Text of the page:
, Volume 19, Issue 3, pp 285-300

A Sampling-Based Motion Planning Approach to Maintain Visibility of Unpredictable Targets

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This paper deals with the surveillance problem of computing the motions of one or more robot observers in order to maintain visibility of one or several moving targets. The targets are assumed to move unpredictably, and the distribution of obstacles in the workspace is assumed to be known in advance. Our algorithm computes a motion strategy by maximizing the shortest distance to escape—the shortest distance the target must move to escape an observer's visibility region. Since this optimization problem is intractable, we use randomized methods to generate candidate surveillance paths for the observers. We have implemented our algorithms, and we provide experimental results using real mobile robots for the single target case, and simulation results for the case of two targets-two observers.

Rafael Murrieta-Cid received the B.S degree in Physics Engineering (1990), and the M.Sc. degree in Automatic Manufacturing Systems (1993), both from “Instituto Tecnológico y de Estudios Superiores de Monterrey” (ITESM) Campus Monterrey. He received his Ph.D. from the “Institut National Polytechnique” (INP) of Toulouse, France (1998). His Ph.D research was done in the Robotics and Artificial Intelligence group of the LAAS/CNRS. In 1998–1999, he was a postdoctoral researcher in the Computer Science Department at Stanford University. From January 2000 to July 2002 he was an assistant professor in the Electrical Engineering Department at ITESM Campus México City, México. In 2002–2004, he was working as a postdoctoral research associate in the Beckman Institute and Department of Electrical and Computer Engineering of the University of Illinois at Urbana-Champaign. Since August 2004, he is director of the Mechatronics Research Center in the ITESM Campus Estado de México, México. He is mainly interested in sensor-based robotics motion planning and computer vision.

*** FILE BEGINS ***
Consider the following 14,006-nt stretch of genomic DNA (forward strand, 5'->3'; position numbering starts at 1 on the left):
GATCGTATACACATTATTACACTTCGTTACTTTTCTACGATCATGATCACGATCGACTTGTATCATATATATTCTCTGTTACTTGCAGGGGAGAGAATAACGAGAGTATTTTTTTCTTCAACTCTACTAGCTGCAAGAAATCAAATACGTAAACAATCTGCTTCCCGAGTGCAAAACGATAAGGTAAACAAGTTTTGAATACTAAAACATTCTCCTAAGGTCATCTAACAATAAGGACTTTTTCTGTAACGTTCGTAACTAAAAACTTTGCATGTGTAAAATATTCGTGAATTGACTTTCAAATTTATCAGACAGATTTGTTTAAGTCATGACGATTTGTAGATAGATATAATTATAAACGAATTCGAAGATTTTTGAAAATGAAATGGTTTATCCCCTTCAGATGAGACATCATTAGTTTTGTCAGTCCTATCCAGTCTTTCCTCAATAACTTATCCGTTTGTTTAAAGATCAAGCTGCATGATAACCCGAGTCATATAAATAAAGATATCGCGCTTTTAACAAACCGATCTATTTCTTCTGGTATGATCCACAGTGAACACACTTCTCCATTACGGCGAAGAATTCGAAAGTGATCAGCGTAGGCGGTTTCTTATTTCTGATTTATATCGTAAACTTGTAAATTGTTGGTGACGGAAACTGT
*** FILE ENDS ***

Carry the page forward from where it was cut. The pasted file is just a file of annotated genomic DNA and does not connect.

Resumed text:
Benjamin Tovar received the B.S degree in electrical engineering from ITESM at Mexico City, Mexico, in 2000, and the M.S. in electrical engineering from University of Illinois, Urbana-Champaign, USA, in 2004. Currently (2005) he is pursuing the Ph.D degree in Computer Science at the University of Illinois. Prior to M.S. studies he worked as a research assistant at Mobile Robotics Laboratory at ITESM Mexico City. He is mainly interested in motion planning, visibility-based tasks, and minimal sensing for robotics.
Seth Hutchinson received his Ph. D. from Purdue University in West Lafayette, Indiana in 1988. He spent 1989 as a Visiting Assistant Professor of Electrical Engineering at Purdue University. In 1990 Dr. Hutchinson joined the faculty at the University of Illinois in Urbana-Champaign, where he is currently a Professor in the Department of Electrical and Computer Engineering, the Coordinated Science Laboratory, and the Beckman Institute for Advanced Science and Technology. Dr. Hutchinson is currently a senior editor of the IEEE Transactions on Robotics and Automation. In 1996 he was a guest editor for a special section of the Transactions devoted to the topic of visual servo control, and in 1994 he was co-chair of an IEEE Workshop on Visual Servoing. In 1996 and 1998 he co-authored papers that were finalists for the King-Sun Fu Memorial Best Transactions Paper Award. He was co-chair of IEEE Robotics and Automation Society Technical Committee on Computer and Robot Vision from 1992 to 1996, and has served on the program committees for more than thirty conferences related to robotics and computer vision. He has published more than 100 papers on the topics of robotics and computer vision.